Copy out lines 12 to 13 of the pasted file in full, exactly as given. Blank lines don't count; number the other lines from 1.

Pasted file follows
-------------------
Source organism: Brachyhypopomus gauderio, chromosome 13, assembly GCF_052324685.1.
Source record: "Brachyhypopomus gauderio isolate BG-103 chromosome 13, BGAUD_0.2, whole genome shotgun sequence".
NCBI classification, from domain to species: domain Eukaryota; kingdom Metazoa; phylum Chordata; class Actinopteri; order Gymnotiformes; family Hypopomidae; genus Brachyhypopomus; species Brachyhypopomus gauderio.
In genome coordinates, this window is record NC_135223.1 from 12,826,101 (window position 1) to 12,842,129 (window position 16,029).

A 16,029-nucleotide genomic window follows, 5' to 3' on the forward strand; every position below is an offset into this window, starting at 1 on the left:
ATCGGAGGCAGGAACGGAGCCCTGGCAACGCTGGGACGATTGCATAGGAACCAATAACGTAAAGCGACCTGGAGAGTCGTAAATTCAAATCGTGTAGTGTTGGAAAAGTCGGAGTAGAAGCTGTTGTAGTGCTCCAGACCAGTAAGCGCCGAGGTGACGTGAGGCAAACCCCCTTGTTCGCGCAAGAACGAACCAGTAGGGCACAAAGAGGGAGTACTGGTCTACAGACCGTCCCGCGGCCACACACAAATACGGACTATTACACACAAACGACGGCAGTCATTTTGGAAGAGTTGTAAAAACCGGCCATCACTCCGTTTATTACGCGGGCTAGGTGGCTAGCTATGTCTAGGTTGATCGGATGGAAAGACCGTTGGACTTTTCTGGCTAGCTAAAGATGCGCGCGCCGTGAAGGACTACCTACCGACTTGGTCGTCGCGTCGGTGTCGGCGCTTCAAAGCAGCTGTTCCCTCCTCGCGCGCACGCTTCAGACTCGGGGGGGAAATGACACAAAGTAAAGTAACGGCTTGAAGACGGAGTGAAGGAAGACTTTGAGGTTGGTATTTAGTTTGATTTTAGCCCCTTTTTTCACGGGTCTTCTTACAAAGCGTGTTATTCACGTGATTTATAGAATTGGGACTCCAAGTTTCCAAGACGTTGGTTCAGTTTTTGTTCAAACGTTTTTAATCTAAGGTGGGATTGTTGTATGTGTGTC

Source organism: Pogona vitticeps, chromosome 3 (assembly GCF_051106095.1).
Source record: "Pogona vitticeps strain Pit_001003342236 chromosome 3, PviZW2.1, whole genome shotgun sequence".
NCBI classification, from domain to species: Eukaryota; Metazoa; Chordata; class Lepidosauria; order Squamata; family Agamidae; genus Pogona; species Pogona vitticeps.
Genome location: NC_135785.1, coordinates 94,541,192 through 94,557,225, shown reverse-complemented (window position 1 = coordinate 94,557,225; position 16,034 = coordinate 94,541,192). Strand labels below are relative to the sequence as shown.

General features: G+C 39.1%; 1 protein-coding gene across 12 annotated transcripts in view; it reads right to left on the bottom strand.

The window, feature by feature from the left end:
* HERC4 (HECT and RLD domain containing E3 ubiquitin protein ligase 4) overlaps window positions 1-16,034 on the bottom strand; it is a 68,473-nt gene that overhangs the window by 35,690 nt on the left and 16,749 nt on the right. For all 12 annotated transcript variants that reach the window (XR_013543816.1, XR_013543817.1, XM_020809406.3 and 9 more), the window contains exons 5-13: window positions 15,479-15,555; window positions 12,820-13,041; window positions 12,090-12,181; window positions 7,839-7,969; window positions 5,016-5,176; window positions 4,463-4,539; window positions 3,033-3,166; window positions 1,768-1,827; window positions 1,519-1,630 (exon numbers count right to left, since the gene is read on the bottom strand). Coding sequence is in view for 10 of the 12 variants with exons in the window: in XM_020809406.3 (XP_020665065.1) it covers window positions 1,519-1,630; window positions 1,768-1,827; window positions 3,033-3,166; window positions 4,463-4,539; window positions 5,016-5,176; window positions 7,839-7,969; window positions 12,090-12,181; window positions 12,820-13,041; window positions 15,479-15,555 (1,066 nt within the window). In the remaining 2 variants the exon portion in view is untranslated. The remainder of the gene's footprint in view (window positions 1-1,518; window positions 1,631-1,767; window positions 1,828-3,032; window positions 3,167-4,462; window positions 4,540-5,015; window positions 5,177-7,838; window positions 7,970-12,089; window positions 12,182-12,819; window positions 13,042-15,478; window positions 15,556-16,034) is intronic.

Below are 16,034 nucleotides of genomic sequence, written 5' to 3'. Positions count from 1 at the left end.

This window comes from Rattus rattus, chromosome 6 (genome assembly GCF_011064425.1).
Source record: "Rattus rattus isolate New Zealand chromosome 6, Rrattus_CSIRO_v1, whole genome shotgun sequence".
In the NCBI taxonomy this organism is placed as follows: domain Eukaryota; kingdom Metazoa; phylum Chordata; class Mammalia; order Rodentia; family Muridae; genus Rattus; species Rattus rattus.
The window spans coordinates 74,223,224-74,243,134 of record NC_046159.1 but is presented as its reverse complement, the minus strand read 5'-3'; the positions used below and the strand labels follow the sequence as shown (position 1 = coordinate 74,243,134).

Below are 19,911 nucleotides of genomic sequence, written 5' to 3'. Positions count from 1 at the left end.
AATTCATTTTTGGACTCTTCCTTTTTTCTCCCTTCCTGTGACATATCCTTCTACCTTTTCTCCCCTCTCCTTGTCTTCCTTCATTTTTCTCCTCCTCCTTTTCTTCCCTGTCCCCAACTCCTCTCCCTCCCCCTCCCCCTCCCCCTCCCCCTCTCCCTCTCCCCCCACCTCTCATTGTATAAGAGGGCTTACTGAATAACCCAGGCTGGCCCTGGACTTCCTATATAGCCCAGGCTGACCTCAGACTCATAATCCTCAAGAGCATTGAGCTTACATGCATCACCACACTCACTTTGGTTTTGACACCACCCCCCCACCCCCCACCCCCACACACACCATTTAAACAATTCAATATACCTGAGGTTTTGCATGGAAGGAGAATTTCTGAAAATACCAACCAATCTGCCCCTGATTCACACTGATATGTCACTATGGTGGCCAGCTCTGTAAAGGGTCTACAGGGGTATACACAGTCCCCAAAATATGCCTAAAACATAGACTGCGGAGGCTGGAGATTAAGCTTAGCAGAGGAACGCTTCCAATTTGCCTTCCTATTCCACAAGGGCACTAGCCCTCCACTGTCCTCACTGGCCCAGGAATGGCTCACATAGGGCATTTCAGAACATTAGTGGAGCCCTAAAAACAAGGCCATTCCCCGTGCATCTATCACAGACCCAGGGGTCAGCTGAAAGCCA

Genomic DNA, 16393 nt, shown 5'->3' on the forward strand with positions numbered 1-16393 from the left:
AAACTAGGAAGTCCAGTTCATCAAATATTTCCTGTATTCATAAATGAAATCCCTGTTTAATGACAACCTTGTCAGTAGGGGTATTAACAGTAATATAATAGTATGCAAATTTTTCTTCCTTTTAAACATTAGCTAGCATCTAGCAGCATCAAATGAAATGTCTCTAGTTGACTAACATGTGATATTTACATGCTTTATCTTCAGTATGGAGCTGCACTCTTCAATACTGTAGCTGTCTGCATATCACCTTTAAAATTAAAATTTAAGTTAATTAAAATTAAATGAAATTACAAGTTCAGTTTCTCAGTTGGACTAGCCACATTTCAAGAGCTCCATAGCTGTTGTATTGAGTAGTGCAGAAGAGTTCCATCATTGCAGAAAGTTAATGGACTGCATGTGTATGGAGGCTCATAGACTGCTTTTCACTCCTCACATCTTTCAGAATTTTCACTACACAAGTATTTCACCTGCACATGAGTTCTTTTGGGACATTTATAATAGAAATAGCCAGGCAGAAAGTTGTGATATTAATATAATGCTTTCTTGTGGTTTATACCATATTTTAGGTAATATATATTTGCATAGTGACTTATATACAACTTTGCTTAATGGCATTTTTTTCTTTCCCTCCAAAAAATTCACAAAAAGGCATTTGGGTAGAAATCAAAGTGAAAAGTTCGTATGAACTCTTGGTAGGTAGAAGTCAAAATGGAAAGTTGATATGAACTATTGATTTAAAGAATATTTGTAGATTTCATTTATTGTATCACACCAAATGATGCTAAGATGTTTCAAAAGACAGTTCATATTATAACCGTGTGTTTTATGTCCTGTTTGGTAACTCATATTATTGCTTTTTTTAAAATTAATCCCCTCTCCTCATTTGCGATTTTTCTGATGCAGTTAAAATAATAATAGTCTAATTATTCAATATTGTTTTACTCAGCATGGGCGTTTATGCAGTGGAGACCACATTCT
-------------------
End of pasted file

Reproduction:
The window, feature by feature from the left end:
* HERC4 (HECT and RLD domain containing E3 ubiquitin protein ligase 4) overlaps window positions 1-16,034 on the bottom strand; it is a 68,473-nt gene that overhangs the window by 35,690 nt on the left and 16,749 nt on the right. For all 12 annotated transcript variants that reach the window (XR_013543816.1, XR_013543817.1, XM_020809406.3 and 9 more), the window contains exons 5-13: window positions 15,479-15,555; window positions 12,820-13,041; window positions 12,090-12,181; window positions 7,839-7,969; window positions 5,016-5,176; window positions 4,463-4,539; window positions 3,033-3,166; window positions 1,768-1,827; window positions 1,519-1,630 (exon numbers count right to left, since the gene is read on the bottom strand). Coding sequence is in view for 10 of the 12 variants with exons in the window: in XM_020809406.3 (XP_020665065.1) it covers window positions 1,519-1,630; window positions 1,768-1,827; window positions 3,033-3,166; window positions 4,463-4,539; window positions 5,016-5,176; window positions 7,839-7,969; window positions 12,090-12,181; window positions 12,820-13,041; window positions 15,479-15,555 (1,066 nt within the window). In the remaining 2 variants the exon portion in view is untranslated. The remainder of the gene's footprint in view (window positions 1-1,518; window positions 1,631-1,767; window positions 1,828-3,032; window positions 3,167-4,462; window positions 4,540-5,015; window positions 5,177-7,838; window positions 7,970-12,089; window positions 12,182-12,819; window positions 13,042-15,478; window positions 15,556-16,034) is intronic.